Top 5 Most Romantic Paintings in Art History

Top 5 Most Romantic Paintings in Art History

For all of human history, there have been lovers, and what better subject to paint than such a universally shared one? It's Valentine’s Day, so let’s take our opportunity to dive into romantic scenes from art history and be inspired!

1. An Intimate Moment Captured by Rembrandt

Rembrandt Harmensz. van Rijn, A Woman bathing in a Stream (Hendrickje Stoffels), 1654. "Rembrandt: The Late Works" at The National Gallery, London. Oct. 15th, 2014 – Jan. 18th, 2015.

Scenes of everyday figures with most of their bodies unclothed weren’t common in 1654 when Rembrandt painted this scene of a woman bathing in a stream.

The first thing that stands out about this painting is how the woman’s legs are suggestively bare, and yet the painting is less sensual in nature than it is a loving portrait of an everyday walk through a stream.

The woman’s face is depicted with a kind smile, and her posture is cautious as if the stream is cold. The painter appreciates her physical beauty and personality all in one painting!

Our source material notes that this woman may be Hendrickje Stoffels, Rembrandt’s common-law wife, who stayed with him until she died.

2. A Jaunty Portrait of Newlyweds by Rubens

The Honeysuckle Bower, c. 1609. Peter Paul Rubens. Photograph: Rubens House, Antwerp

This is a special painting because it provides us with an inside look at the personality and life of Peter Paul Rubens. This is a self-portrait of him and his wife Isabella Brant right after they got back from their honeymoon, and the candidness of their expression makes this piece nearly resemble a photograph.

The couple is posed deliberately, but not artificially. Each of the lovers has a youthful twinkle in their eye, suggesting that they were laughing and joking as they tried to pose for this picture.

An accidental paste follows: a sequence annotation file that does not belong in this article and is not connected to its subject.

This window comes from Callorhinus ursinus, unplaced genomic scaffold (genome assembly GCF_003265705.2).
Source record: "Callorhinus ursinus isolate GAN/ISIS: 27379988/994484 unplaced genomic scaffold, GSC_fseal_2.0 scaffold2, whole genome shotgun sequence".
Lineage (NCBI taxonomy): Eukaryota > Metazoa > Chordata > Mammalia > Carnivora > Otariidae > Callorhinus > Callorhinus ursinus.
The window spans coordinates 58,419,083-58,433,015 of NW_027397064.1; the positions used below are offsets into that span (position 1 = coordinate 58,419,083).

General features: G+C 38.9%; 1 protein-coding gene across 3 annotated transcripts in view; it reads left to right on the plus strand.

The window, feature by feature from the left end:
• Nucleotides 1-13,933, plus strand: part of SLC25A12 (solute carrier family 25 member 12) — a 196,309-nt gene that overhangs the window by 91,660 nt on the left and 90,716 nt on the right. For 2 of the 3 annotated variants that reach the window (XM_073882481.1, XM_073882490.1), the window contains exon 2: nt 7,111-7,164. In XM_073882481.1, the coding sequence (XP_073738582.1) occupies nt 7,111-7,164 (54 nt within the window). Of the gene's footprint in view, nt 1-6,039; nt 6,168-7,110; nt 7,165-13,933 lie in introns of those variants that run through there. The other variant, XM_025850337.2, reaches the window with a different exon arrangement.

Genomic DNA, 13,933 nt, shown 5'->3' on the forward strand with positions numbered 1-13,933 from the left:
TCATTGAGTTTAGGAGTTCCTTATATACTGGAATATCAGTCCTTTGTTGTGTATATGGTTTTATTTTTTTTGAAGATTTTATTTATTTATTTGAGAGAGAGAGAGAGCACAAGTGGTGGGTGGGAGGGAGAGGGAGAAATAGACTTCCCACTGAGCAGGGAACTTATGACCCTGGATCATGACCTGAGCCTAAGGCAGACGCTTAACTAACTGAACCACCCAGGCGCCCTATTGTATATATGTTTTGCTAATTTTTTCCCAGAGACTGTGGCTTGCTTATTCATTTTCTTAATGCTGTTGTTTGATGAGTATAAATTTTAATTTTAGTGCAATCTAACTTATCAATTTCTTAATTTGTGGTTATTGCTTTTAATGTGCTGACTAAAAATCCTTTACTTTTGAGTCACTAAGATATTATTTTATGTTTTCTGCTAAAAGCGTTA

It is truly amazing that Rubens could capture such immediacy and casual atmosphere in a time-intensive painting!

3. A Lively Dance by Renoir

Dance in the Country, 1883. Pierre Auguste Renoir. Photograph: Musee d'Orsay, Paris

This painting depicts whirling motion throughout, even in the direction of the brushstrokes in the background. We see a man focused only on his lover while she glances at us with an expression of complete peace and contentment as she dances with him.

Renoir captures both her tranquillity and the man’s gentle passion with such subtlety that this painting almost feels like a photograph despite not being done in a photorealistic style. The soft springtime colours add to the dreamy and cheerful feeling.

4. A Tender Portrait by Rembrandt

The Jewish Bride, c. 1666. Rembrandt

We return now to Rembrandt because of his unique talent for depicting gentle and intimate moments. Here we have a more formal portrait than the previous featured Rembrandt work, but the formality doesn’t make the moment any less sweet.

The soft, warm colours lend a cosiness to the atmosphere, and the way that the couple gazes at each other suggests a passionate yet quiet and comfortable love. The man’s embrace of the woman is so gentle and caring, as is the way her hand rests upon his.

5. Beauty in the Everyday

Alfred Stieglitz, Georgia O'Keeffe--Hands and Thimble, 1919. San Francisco Museum of Modern Art (SFMOMA)

This photograph by Alfred Stieglitz is a beautiful reminder of how when you truly love someone, you appreciate the smallest things about them.

Stieglitz photographed the hands of his wife Georgia O’Keeffe, who was a notable artist herself, while she sewed some fabric. Someone else may have overlooked this everyday moment, but Stieglitz loved O’Keeffe and saw her individuality in everything she did.

We hope you have a happy and meaningful Valentine’s Day! If you found this article inspiring, you can subscribe to our email newsletter to be notified when the next one comes out! Happy creating!

Elsa Wahlstrom is an illustrator/writer living in the south Idaho hill country. She  loves to create cozy, homey pictures and populate them with funny little creatures  having surreal little adventures. Her biggest inspiration is the music and comedy that  came out of England in the late 60s. When she’s not busy making art, she goes for long  hikes, plays a few instruments, and collects vinyl.
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